Science is uniquely useful for a lot of things. But it depends on what you want to do. Science is the best way to make medicines and find cures for diseases and make technology and many other things. However, science is spectacularly unhelpful when it comes to questions like, “should I use this knife to cut my food or to murder someone?” Or, “it is moral to euthanize the elderly?” Science hasn’t proved very helpful in answering, “why do people go into schools and shoot innocent people, and what can we do about it?” And having taken a course in Abnormal Psychology, I can say with some authority that science has performed feebly at best when it comes to helping people with emotional problems.

        I’d like to get into the discussions of morality again at some point, but I’ll leave it alone for the time being.


      • Every thought you have is ultimately a product of external data reaching your mind through your body because that is how thinking animals work. It’s basic biology. Every thought and emotion can be traced to physical processes in the brain that are responses to either the external world or memories of the external world. You cannot present a single thought that didn’t originate in your experience of the world. Go ahead and try. I think you’ll see quickly why this argument is simply common sense logic.

        Damn it, stop equivocating on the definition of evidence. You can verify the existence of invisible things or the truth of abstract ideas by assembling evidence that rules out /all/ other possible explanations. The “evidence” you claim for your god could be just as easily (and more logically) explained by an almost infinite number of other hypotheses, which means it does not “support” your god, in the sense of ruling out alternatives. I think you understand this, but you insist on being dishonest about it because there really is no conclusive evidence for your side. You are claiming I must either accept the supernatural, or give up entirely on proving non-visible and abstract things. This is like claiming I must either accept that aliens routinely abduct humans, or I can’t believe black holes are real. You could use the same argument to support any supernatural being you want and it would be just as illogical for all of them. It’s a complete non-sequitur and I don’t think you’re stupid enough to actually believe it’s a valid argument. After all the things I’ve said about the nature of evidence and finding truth, you must have known I’d see right through the gaping holes in that logic.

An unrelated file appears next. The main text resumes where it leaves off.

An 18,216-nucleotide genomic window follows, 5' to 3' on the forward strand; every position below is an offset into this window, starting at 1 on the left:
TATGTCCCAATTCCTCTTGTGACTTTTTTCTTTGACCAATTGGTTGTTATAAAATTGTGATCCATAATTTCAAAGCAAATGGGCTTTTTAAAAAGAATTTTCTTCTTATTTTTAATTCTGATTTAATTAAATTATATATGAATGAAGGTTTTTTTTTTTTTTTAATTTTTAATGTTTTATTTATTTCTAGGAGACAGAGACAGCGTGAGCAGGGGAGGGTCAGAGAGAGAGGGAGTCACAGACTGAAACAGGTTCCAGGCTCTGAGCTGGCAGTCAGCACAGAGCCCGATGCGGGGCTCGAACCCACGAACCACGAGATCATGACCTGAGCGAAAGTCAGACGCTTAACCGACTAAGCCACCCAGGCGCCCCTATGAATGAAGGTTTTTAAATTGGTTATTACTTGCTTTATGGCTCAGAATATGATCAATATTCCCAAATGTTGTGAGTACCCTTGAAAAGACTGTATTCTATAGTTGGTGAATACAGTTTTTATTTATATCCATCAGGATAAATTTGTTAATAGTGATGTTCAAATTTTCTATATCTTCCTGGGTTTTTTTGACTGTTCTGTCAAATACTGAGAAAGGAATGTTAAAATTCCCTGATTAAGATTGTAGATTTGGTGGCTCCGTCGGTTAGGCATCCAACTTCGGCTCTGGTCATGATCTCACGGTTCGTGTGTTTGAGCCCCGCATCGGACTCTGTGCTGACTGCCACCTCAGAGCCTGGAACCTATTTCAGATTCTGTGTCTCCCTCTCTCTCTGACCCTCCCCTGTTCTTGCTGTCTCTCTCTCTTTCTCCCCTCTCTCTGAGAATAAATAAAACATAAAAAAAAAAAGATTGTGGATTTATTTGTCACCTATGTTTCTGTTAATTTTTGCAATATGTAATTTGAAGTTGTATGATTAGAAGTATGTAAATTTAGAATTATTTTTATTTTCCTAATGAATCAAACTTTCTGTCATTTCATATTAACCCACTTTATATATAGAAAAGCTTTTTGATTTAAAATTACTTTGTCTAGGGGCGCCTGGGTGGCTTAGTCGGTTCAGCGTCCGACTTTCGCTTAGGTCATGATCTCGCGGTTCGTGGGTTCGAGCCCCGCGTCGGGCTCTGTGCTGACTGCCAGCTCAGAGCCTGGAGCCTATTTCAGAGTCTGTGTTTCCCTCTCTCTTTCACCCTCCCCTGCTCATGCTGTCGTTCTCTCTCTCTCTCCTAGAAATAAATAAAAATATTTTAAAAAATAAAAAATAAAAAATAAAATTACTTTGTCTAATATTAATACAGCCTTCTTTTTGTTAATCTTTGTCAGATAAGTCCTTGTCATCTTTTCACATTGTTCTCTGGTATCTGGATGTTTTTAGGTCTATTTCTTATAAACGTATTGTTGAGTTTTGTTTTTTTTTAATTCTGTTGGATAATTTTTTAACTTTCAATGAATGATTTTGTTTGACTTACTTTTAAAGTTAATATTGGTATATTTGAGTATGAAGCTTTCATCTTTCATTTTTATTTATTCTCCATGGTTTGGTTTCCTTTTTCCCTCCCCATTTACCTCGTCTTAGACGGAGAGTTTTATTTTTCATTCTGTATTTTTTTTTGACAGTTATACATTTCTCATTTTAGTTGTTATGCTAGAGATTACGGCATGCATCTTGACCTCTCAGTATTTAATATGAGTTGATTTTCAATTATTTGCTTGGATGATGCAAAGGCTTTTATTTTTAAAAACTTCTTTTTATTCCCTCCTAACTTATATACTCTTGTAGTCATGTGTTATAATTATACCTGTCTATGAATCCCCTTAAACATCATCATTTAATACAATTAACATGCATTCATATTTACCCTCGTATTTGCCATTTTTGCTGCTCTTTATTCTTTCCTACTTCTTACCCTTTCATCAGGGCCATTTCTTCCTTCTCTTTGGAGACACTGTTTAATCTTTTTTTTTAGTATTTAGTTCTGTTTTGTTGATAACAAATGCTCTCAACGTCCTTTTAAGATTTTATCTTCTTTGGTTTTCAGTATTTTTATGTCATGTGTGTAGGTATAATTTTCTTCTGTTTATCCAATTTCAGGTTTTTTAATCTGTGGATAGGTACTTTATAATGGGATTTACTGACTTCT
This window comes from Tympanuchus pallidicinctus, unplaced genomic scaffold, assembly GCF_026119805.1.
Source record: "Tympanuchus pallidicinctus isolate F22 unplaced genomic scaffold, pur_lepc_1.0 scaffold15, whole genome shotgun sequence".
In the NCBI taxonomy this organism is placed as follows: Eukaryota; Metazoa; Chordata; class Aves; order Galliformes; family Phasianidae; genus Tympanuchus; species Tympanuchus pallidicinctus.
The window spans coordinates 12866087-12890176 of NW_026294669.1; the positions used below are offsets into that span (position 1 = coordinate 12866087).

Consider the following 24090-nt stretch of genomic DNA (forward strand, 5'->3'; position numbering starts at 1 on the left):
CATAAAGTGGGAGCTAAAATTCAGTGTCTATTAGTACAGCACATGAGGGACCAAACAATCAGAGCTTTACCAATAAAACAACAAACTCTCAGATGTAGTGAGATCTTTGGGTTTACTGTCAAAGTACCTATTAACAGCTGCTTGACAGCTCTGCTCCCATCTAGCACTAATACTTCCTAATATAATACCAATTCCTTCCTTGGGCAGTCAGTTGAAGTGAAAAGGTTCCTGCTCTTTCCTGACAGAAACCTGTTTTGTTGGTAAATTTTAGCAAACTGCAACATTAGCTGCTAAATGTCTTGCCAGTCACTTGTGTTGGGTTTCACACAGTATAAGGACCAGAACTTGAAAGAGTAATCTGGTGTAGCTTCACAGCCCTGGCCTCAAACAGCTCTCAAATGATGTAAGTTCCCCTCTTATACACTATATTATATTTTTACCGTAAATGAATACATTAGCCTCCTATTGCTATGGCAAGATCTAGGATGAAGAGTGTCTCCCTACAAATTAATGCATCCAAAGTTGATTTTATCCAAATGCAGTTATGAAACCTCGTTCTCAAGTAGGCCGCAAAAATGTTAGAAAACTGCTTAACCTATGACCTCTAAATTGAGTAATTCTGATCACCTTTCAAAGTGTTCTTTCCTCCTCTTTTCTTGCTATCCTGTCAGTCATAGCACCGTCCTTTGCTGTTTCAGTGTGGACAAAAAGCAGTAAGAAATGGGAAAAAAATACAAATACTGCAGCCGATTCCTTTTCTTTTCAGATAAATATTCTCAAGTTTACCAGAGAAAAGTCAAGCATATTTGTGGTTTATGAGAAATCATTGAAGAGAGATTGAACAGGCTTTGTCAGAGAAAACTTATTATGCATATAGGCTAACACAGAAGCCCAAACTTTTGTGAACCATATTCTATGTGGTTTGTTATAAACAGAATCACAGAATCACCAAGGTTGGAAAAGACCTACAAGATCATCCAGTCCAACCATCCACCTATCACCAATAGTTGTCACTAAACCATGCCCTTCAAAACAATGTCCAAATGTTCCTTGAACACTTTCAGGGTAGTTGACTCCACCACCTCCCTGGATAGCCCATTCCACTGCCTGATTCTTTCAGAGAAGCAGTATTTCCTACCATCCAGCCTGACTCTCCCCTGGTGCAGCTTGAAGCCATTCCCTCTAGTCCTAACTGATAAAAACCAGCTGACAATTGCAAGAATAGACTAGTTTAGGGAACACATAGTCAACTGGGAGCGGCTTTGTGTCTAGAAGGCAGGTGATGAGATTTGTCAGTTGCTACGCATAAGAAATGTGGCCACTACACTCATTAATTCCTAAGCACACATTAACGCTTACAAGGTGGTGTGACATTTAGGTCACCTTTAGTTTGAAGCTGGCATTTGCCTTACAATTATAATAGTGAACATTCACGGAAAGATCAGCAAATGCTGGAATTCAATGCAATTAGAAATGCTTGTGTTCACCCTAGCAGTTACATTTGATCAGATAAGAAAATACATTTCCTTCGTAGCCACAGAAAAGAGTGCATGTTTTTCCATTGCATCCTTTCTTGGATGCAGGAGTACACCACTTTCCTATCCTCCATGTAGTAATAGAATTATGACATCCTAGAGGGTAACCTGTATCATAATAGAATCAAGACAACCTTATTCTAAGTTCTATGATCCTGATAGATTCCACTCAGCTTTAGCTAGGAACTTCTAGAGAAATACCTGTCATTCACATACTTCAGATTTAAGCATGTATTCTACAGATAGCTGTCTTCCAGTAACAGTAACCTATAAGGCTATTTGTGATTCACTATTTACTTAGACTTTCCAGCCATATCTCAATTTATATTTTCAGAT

You most certainly reject those fields of science, because the discoveries they have made directly disprove your claims. You can’t possibly be accepting the evidence, because it clearly rules out your position. You’re not just proposing a different interpretation, you are proposing a mythology that is completely incompatible with reality and cannot explain the evidence. I’ve given numerous examples, including the six million annually-deposited layers of the Green River Formation. Your interpretation has no choice but to simply ignore the reality that there are millions of annual layers. That’s not a different interpretation, that is a rejection of reality.


      • Um, none of us can remember the first several million thoughts we had. We all started off as infants incapable of articulating our thoughts. It’s impossible to prove one way or the other whether any of those thoughts came from something other than the external world. But I’m not sure if the question is pertinent to our discussion at this point anyway.

        I didn’t say I had offered conclusive proof or evidence for the existence of the God of the Bible, or any personal God, for that matter. This evidence-building thing takes time, you know. Your blog post is about the origin of the universe. At this point, all I’m trying to do is demonstrate that *when it comes to origins*, believing in a purely naturalistic explanation is no more reasonable than believing in a supernatural explanation. You yourself said earlier that none of the laws of physics would apply at the very beginning. So *when it comes to origins,* you can’t go by any of our known, observable laws. And if you could and did, then a purely naturalistic explanation would be impossible, because of the laws of physics which are currently in effect such as the second law of thermodynamics. Your reasoning seems to be, “well, if we don’t need god for anything else, why would we need god at the beginning?” but we’ve already established that whatever was going on at the very beginning was very different from anything that’s happening now.

        As for scientific discoveries directly disproving my claims, in the first place, I’ve made very few claims. As I said much earlier, I’m making no secret of the fact that I’m a Bible-believing Christian, but as of yet, in this conversation, I haven’t proposed that the Bible is true. We haven’t got that far yet. If I was trying to prove that the Bible is true, I would have started at a completely different place. (A year ago or so, I actually would have started with the second law of thermodynamics and so forth; I’m beginning to think there are more compelling reasons, but that’s for another discussion.)

        Secondly, what we observe now in the present can’t *directly* disprove that something happened in the past. We can only make inferences. And we certainly can’t use the scientific method to “rule out all other explanations” about something that happened in the past.